One of the things I realised, however, is that I have never given a comprehensive explanation of EGID and that my last blog post may have left new readers wondering what on earth all the fuss was about. Those of you who follow my blog will have an understanding of how this chronic illness impacts our lives and for those who know our family personally, you have probably had a brief explanation of the disease along the way.  In that last blog post I didn’t want to go into the finer details of what exactly EGID is, so now I want to set the record straight, so to speak, and explain in a little more detail M’s condition.

17348-custom-ribbon-magnet-sticker-Eosinophilic+Disorders+++AwarenessEGID, or Eosinophilic Gastro-Intestinal Disorders, are a complex and chronic group of digestive system disorders caused by an abnormally raised level of eosinophils within the gastro-intestinal tract.  Eosinophils are an important type of white blood cell, which normally help the body fight off certain infections and parasites and are typically involved in attacking the causes of allergic reactions, thus protecting the body.  In some individuals, the body produces too many eosinophils in a particular part of the GI tract, which leads to chronic inflammation and can cause extensive tissue damage in that area.  It is currently thought that there is both auto-immune and genetic involvement in EGID, but further research will be needed to confirm these links.  Like many inflammatory bowel diseases, EGID is a classic waxing and waning condition, meaning that the symptoms and their severity can change on a daily basis.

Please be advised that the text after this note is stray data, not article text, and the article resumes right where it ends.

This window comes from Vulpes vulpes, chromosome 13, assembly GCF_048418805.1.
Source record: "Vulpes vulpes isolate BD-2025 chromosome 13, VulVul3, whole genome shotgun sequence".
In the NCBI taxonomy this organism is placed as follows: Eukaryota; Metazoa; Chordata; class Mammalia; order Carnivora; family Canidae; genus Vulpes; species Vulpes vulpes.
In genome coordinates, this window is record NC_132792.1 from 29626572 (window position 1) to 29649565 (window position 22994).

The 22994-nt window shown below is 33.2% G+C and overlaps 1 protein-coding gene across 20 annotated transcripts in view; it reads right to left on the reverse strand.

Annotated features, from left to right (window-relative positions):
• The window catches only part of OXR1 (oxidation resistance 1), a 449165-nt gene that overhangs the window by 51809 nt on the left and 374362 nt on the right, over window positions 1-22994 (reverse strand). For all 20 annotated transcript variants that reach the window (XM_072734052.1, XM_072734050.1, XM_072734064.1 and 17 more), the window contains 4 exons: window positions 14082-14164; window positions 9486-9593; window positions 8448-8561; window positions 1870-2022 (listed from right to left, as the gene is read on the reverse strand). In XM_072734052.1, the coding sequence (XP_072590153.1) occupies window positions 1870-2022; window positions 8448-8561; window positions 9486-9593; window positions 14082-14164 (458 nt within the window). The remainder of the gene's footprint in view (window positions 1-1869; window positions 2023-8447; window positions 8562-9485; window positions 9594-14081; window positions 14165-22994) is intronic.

This family of rare diseases is diagnosed depending on where in the GI tract the elevated eosinophilic count has been found:

  • Eosinophilc Oesophagits (EE or EoE) – in the oesophagus and is the most commonly diagnosed form of EGID
  • Eosinophilic Gastroenteritis (EG) – in the stomach and/or small intestine
  • Eosinophilic Enteritis (EGE) – in the small intestine
  • Eosinophilic Colitis (EC) – in the large intestine (colon)

This last one is the type that M has been diagnosed with, which means he has, in typical M-fashion, a relatively rare type of a rare chronic illness.  Statistics are not readily available as it was only first recognised during the first half of the 20th century, but over the last 20 years, cases have been recorded in the UK and there are currently in the region of 700 cases looked after at Great Ormond Street Hospital.  This suggests around 2,000 diagnosed cases across the UK as a whole and there are also known cases of EGID in other countries, including Australia and Canada, with a starting point of 3,000 people diagnosed in the USA.

Symptoms of EGID include:

  • Diarrhoea
  • Constipation
  • Blood and/or mucous in the stools
  • Stomach pains
  • Lethargy
  • Mouth Ulcers
  • Rash
  • Asthma attacks
  • Sore throat
  • Joint Pains
  • Headaches
  • Vomiting
  • Nausea
  • Reflux
  • Failure to thrive
  • Sudden weight loss
  • Loss of appetite
  • Mood swings
  • Excessive sweating/body odour
  • Loss of colour in the skin
  • Dark rings under the eyes